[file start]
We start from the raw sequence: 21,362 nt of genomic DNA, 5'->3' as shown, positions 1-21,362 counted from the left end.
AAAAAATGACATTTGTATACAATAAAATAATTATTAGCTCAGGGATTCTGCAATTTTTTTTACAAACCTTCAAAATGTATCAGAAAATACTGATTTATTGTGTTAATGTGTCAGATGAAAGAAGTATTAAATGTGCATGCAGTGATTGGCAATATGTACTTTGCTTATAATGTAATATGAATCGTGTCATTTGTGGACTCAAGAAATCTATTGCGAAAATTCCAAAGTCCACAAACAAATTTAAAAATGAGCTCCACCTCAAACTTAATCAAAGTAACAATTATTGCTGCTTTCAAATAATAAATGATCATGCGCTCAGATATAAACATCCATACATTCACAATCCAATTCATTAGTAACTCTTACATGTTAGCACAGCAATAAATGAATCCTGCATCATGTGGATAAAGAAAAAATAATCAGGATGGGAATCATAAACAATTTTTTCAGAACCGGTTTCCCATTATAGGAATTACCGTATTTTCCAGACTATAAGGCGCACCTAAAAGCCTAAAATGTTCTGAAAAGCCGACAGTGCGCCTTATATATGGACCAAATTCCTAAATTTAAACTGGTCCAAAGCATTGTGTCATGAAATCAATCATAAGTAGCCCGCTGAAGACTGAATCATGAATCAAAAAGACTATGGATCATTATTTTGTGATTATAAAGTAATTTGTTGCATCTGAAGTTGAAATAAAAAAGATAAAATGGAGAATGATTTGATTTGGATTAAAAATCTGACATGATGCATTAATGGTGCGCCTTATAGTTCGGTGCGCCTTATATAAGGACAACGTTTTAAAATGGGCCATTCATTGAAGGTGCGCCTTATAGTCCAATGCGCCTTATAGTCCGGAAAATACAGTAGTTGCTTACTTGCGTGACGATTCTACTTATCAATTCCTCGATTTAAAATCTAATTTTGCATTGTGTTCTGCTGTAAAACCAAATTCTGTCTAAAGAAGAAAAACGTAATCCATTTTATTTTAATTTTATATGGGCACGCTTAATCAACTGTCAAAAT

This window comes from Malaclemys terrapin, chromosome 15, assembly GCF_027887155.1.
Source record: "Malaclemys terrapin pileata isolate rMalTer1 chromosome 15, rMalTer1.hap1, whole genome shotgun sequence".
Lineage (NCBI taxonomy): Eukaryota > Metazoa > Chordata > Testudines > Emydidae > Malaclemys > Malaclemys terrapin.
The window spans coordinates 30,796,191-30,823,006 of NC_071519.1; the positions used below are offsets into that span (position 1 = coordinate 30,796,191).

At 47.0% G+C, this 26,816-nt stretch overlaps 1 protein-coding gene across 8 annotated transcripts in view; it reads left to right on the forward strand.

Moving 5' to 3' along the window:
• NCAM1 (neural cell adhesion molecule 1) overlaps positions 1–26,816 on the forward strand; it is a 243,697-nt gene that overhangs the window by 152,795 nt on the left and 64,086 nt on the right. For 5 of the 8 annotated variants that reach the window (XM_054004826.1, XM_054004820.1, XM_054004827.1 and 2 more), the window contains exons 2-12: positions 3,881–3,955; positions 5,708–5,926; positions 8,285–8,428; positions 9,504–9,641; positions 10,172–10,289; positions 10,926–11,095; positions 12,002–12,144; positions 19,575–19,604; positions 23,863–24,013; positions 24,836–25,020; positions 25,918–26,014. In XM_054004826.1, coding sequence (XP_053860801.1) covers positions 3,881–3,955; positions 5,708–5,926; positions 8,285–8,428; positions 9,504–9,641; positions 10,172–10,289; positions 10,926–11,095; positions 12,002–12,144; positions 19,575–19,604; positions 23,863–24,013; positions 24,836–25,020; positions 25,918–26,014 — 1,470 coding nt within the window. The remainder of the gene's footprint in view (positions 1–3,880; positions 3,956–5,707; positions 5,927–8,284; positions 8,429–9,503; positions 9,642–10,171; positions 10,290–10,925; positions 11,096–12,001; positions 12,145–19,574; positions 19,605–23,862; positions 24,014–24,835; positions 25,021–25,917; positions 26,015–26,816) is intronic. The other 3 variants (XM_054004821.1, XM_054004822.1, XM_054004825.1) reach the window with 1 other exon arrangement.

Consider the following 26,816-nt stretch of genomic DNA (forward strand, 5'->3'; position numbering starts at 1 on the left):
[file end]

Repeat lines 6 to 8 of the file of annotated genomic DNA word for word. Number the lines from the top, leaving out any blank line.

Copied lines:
The window spans coordinates 30,796,191-30,823,006 of NC_071519.1; the positions used below are offsets into that span (position 1 = coordinate 30,796,191).

At 47.0% G+C, this 26,816-nt stretch overlaps 1 protein-coding gene across 8 annotated transcripts in view; it reads left to right on the forward strand.

Moving 5' to 3' along the window: